Chronic Obstructive Pulmonary Disease

 In Health Information
COPD or Chronic Obstructive Pulmonary Disease is the leading cause of avoidable hospital admissions in Australia. With 310,700 people aged over 55 years diagnosed with COPD, that means 1 out of 7 Australians over 40 years of age have COPD and 1/2 do not know it.
COPD is a term which covers emphysema, chronic bronchitis and chronic asthma. About 20% of people with COPD also have asthma, and this is known as COPD/Asthma overload syndrome.
So what is COPD? 
COPD is a narrowing of the breathing tubes or airways, that makes it harder to breathe. While COPD cannot be cured, it can be managed so that people with COPD can be relieved of their breathlessness, and live long and active lives.
Many people with COPD may not notice there is anything out of the ordinary about their breathing. Your GP might think of testing you for COPD if you have a cough that wont resolve, breathlessness or sputum production, or you don’t get back to your usual self after a chest infection. Those who are over 35 and have a history of smoking or are current smokers should definitely be tested for COPD.
The test for COPD is to have spirometry. This is a test performed by our nursing staff in the surgery. If this test suggests that you have COPD, your GP will begin to treat your breathing problems. So what can be done to treat those with COPD?
First of all they should quit smoking, and avoid passive smoke from others. This will do more to build healthy lungs than anything else. Even those in the very late stages of lung disease will be less breathless if they quit smoking – its a good idea at any stage! Next, your GP will help you optimise your lung function by:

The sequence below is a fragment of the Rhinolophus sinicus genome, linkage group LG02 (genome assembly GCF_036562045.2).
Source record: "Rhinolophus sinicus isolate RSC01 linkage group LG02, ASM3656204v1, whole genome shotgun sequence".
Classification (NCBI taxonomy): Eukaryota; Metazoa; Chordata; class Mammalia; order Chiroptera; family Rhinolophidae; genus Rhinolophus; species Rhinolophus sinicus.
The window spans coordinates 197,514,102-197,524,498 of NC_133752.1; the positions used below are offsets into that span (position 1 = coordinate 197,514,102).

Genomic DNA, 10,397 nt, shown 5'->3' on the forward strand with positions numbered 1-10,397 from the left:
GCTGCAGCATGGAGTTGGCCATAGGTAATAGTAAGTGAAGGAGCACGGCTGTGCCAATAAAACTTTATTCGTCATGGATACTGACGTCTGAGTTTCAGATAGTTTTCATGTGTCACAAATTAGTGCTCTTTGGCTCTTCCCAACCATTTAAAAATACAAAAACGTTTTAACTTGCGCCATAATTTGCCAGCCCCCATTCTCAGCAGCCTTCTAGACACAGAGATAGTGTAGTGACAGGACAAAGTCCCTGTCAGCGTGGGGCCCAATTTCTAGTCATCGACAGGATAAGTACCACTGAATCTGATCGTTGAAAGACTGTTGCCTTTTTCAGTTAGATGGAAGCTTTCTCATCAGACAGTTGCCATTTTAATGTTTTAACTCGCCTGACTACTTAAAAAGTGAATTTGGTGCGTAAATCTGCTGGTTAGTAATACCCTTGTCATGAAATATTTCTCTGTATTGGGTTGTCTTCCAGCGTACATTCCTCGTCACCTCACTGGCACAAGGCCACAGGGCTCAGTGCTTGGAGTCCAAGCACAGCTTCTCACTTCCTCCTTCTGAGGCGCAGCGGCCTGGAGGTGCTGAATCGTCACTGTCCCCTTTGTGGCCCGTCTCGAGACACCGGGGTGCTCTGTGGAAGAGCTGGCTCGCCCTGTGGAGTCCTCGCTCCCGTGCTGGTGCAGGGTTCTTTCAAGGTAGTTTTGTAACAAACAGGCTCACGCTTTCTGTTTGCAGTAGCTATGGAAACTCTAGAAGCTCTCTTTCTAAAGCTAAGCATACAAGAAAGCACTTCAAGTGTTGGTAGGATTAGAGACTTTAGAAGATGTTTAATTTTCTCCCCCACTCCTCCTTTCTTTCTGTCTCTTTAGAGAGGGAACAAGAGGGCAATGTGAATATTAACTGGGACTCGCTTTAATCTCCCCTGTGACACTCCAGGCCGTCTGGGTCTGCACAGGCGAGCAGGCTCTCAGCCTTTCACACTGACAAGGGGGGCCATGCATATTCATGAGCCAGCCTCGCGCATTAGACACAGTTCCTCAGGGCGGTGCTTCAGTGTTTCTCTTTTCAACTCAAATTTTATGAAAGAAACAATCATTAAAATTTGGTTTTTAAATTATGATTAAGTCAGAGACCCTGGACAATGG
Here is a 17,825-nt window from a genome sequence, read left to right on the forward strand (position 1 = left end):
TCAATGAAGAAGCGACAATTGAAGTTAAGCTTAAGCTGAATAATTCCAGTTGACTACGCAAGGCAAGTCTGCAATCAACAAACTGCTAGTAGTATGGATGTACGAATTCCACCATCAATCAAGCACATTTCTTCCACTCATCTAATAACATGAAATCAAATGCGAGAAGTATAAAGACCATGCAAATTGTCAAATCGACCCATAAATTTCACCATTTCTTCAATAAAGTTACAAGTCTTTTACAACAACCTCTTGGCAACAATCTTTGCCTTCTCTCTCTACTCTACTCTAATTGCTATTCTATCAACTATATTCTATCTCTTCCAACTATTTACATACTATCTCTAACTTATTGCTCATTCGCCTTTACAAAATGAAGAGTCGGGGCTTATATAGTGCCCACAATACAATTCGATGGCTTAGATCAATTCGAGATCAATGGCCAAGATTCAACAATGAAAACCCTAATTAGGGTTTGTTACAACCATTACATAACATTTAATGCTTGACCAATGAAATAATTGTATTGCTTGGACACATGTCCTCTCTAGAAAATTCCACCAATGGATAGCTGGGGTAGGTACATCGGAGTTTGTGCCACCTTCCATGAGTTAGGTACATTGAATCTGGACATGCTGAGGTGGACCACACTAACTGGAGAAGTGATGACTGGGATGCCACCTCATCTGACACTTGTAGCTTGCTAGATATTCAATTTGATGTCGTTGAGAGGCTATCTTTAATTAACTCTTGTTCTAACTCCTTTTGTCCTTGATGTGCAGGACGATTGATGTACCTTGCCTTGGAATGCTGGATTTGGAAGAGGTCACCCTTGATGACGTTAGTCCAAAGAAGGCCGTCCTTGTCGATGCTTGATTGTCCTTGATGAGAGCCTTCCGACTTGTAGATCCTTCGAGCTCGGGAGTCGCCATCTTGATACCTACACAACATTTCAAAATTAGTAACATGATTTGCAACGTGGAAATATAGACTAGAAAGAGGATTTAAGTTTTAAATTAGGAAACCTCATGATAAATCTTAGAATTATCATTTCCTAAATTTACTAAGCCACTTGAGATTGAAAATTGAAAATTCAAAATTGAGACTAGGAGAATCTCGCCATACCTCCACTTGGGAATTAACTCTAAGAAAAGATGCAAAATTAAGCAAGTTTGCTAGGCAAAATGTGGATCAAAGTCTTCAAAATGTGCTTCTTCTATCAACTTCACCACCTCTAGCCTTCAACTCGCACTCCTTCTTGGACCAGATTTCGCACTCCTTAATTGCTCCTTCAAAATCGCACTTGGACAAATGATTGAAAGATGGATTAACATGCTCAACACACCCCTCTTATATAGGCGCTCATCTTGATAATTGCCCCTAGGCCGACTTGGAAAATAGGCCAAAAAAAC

– offering medications, such as puffers that open up the airways, or reduce mucous production.
 – referring you to pulmonary rehab to learn the best way to breathe to make the most of your lung function.
 – possibly referring you to a respiratory physician if needed.
The next goal is preventing your lungs getting any worse. Infections can make your lungs worse, so your GP will offer you a yearly influenza vaccination, and 5 yearly pneumococcal vaccination.  If you get sick with a chest infection, you should see your GP immediately for treatment. 
Living with COPD requires planning. So your GP will offer to make you a care plan, and a COPD action plan. In this plan you will be given all the instructions and scripts so you know when your COPD is playing up, when to start treating yourself at home, and when to go to the GP and the hospital. As you learn to manage the flare up, visits to the hospital should be  reduced.
Travelling with COPD can also require planning. If your lung function is half or less of what it should be, oxygen may be required to fly, and this might require a collaboration between your GP and specialist, so be sure to think ahead if you are in this situation.
Finally, there have been lots of change and advances in the management of COPD. So if you have been living with chronic breathlessness or cough, thinking not much can be done, revisit your GP – there is more help than you think!
For more information about the symptoms and treatment of COPD visit your GP and follow the link to:
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